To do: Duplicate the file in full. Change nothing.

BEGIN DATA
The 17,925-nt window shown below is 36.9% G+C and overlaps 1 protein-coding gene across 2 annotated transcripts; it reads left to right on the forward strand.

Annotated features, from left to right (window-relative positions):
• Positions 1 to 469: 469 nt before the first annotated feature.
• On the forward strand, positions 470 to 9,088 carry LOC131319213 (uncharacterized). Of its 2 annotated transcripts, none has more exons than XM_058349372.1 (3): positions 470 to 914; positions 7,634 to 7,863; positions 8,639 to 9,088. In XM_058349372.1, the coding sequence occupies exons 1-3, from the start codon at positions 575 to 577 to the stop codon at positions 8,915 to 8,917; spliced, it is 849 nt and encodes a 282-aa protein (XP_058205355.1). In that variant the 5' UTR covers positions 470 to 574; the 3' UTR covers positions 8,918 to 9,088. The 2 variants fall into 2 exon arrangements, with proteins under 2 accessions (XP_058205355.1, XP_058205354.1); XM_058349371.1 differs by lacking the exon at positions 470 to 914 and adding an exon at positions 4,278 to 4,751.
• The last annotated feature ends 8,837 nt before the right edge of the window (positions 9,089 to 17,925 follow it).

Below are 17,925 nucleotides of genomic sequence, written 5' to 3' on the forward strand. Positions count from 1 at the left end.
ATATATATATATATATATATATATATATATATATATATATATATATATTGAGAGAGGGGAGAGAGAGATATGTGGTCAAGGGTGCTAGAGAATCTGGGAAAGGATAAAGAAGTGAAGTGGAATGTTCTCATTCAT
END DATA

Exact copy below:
The 17,925-nt window shown below is 36.9% G+C and overlaps 1 protein-coding gene across 2 annotated transcripts; it reads left to right on the forward strand.

Annotated features, from left to right (window-relative positions):
• Positions 1 to 469: 469 nt before the first annotated feature.
• On the forward strand, positions 470 to 9,088 carry LOC131319213 (uncharacterized). Of its 2 annotated transcripts, none has more exons than XM_058349372.1 (3): positions 470 to 914; positions 7,634 to 7,863; positions 8,639 to 9,088. In XM_058349372.1, the coding sequence occupies exons 1-3, from the start codon at positions 575 to 577 to the stop codon at positions 8,915 to 8,917; spliced, it is 849 nt and encodes a 282-aa protein (XP_058205355.1). In that variant the 5' UTR covers positions 470 to 574; the 3' UTR covers positions 8,918 to 9,088. The 2 variants fall into 2 exon arrangements, with proteins under 2 accessions (XP_058205355.1, XP_058205354.1); XM_058349371.1 differs by lacking the exon at positions 470 to 914 and adding an exon at positions 4,278 to 4,751.
• The last annotated feature ends 8,837 nt before the right edge of the window (positions 9,089 to 17,925 follow it).

Below are 17,925 nucleotides of genomic sequence, written 5' to 3' on the forward strand. Positions count from 1 at the left end.
ATATATATATATATATATATATATATATATATATATATATATATATATTGAGAGAGGGGAGAGAGAGATATGTGGTCAAGGGTGCTAGAGAATCTGGGAAAGGATAAAGAAGTGAAGTGGAATGTTCTCATTCAT